Criterion Announces May Titles

     February 23, 2008

Criterion has just announced their May 2008 titles, and the three releases are “The Lovers,” “The Fire Within” and “The Thief of Bagdad.”

The first two films are part of the French New Wave and they’re directed by Louis Malle, and the other, “The Thief of Bagdad,” was done by British filmmakers Alexander Korda and Michael Powell.

“The Thief of Bagdad” was an important film because it influenced people like Scorsese and Coppola, and special-effects pioneers Ray Harryhausen and Dennis Muren. In fact, Scorsese and Coppola have done an audio commentary for the movie, and Ray Harryhausen and Dennis Muren have done new video interviews. Pretty cool stuff.

Here are the details and the cover art.

date: 5/13/08
SRP: $29.95

Louis Malle unveiled the natural beauty of Jeanne Moreau in his breakthrough, Elevator to the Gallows. With his follow-up, the scandalous smash The Lovers (Les amants), he made her a star once and for all. A deeply felt and luxuriously filmed fairy tale for grown-ups, perched on the edge between classical and New Wave cinemas, The Lovers presents Moreau as a restless bourgeois wife whose eye wanders from both her husband and her lover to an attractive passing stranger (Jean-Marc Bory). Thanks to its frank sexuality, The Lovers caused quite a stir, being censored and attacked for obscenity around the world. If today its shock has worn off, its glistening sensuality and seductive storytelling haven’t aged a day.

-Directed by Louis Malle (Elevator to the Gallows, The Fire Within, Au revoir les enfants)
-Starring Jeanne Moreau (Elevator to the Gallows, Jules and Jim, Bay of Angels)

-New, restored high-definition digital transfer of the complete, uncensored version
-Selection of archival interviews with Louis Malle, actors Jeanne Moreau and José
Luis de Villalonga, and writer Louise de Vilmorin
-Gallery of promotional material from the U.S. theatrical release

-New and improved English subtitle translation
-PLUS: A new essay by film historian Ginette Vincendeau


Street date: 5/13/08

SRP: $29.95

After rising to international stardom with such seminal crowd-pleasers as The Lovers and Zazie dans le métro, Louis Malle gave his fans a shock with The Fire Within (Le feu follet), a penetrating study of individual and social inertia. Maurice Ronet (Elevator to the Gallows), in an implosive, haunted performance, plays Alain Leroy, a self-destructive writer who resolves to kill himself and spends the next twenty-four hours trying to reconnect with a host of wayward friends. Unsparing in its portrait of Alain’s inner turmoil and shot with remarkable clarity, The Fire Within is one of Malle’s darkest and most personal films.

-Directed by Louis Malle (My Dinner with Andre, Atlantic City, Au revoir les enfants)
-Starring Maurice Ronet (Elevator to the Gallows, Purple Noon, The Swimming Pool)
-Starring Jeanne Moreau (The Lovers, Jules and Jim, Bay of Angels)

-New, restored high-definition digital transfer
-Archival interviews with director Louis Malle and actor Maurice Ronet
Malle’s Fire Within, a new video program featuring interviews with actor Alexandra Stewart and filmmakers Philippe Collin and Volker Schlöndorff
-Jusqu’au 23 Juillet, a 2005 documentary short about Pierre Drieu la Rochelle’s novel Le feu follet and dadaist writer Jacques Rigaut (the inspiration for the main character), featuring actor Mathieu Amalric, writer Didier Daeninckx, and Cannes festival curator Pierre-Henri Deleau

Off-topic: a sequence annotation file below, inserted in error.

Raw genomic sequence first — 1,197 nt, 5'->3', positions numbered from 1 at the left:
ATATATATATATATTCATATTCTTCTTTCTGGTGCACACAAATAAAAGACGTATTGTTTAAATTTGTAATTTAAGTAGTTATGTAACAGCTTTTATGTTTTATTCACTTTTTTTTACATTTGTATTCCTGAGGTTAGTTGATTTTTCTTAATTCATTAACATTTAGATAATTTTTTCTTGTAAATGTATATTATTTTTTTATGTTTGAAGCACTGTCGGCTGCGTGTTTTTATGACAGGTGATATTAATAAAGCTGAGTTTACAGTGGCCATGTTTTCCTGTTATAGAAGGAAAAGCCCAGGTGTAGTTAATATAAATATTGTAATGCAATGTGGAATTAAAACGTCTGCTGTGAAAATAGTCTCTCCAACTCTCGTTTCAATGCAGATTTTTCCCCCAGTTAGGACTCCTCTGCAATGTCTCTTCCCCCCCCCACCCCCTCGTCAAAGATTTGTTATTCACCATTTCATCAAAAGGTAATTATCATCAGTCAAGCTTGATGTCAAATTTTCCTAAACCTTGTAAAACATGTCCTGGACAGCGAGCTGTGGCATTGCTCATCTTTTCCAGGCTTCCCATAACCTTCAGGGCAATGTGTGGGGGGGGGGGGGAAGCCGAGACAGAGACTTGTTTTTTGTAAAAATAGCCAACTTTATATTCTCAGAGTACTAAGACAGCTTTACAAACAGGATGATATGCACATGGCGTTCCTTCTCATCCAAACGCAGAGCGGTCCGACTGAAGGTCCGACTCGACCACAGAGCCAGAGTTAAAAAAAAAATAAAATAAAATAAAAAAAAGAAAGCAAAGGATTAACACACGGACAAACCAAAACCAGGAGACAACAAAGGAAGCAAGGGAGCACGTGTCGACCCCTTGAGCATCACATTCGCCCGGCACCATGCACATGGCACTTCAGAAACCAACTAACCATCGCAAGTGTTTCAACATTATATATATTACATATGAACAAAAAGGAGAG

-New and improved English subtitle translation
-PLUS: A booklet featuring new essays by critic Michel Ciment and historian Peter Cowie


Street date: 5/27/08

SRP: $39.95

The Thief of Bagdad, legendary producer Alexander Korda’s Arabian Nights marvel, is one of the most spectacular fantasy films ever made, an eye-popping effects pioneer brimming with imagination and technical wizardry. When Prince Ahmad (John Justin) is blinded and cast out of Bagdad by the nefarious Jaffar (Conrad Veidt), he joins forces with the scrappy thief Abu (the incomparable Sabu, in his definitive role) to win back his royal position, as well as the heart of a beautiful princess (June Duprez). With its luscious Technicolor, vivid sets, and unprecedented visual wonders, The Thief of Bagdad has charmed viewers of all ages for decades.

-Codirected by Michael Powell (49th Parallel, The Red Shoes, Peeping Tom)
-Produced by Alexander Korda (Things to Come, That Hamilton Woman, Jungle Book)
-Starring Conrad Veidt (The Cabinet of Dr. Caligari, The Spy in Black, Casablanca)
-Starring Sabu (Elephant Boy, Jungle Book, Black Narcissus)
-Music by Miklós Rósza (Double Indemnity, Spellbound, Ben-Hur)

-Restored digital transfer
-Two audio commentaries: one featuring renowned directors Francis Ford Coppola and Martin Scorsese, and one with film and music historian Bruce Eder
-New interviews with special-effects experts Ray Harryhausen, Dennis Muren, and Craig Barron about the technical achievements of The Thief of Bagdad
-The Lion Has Wings (1940), Alexander Korda’s propaganda film for the English war effort, made during The Thief of Bagdad’s production hiatus
-Excerpts from codirector Michael Powell’s audio dictations for his autobiography
-Selections of music by composer Miklos Rózsa not used in the final film
-Stills gallery featuring rare Dufaycolor images of the film’s production
-Theatrical trailer
-PLUS: a booklet featuring new essays by critics Andrew Moor and Ian Christie

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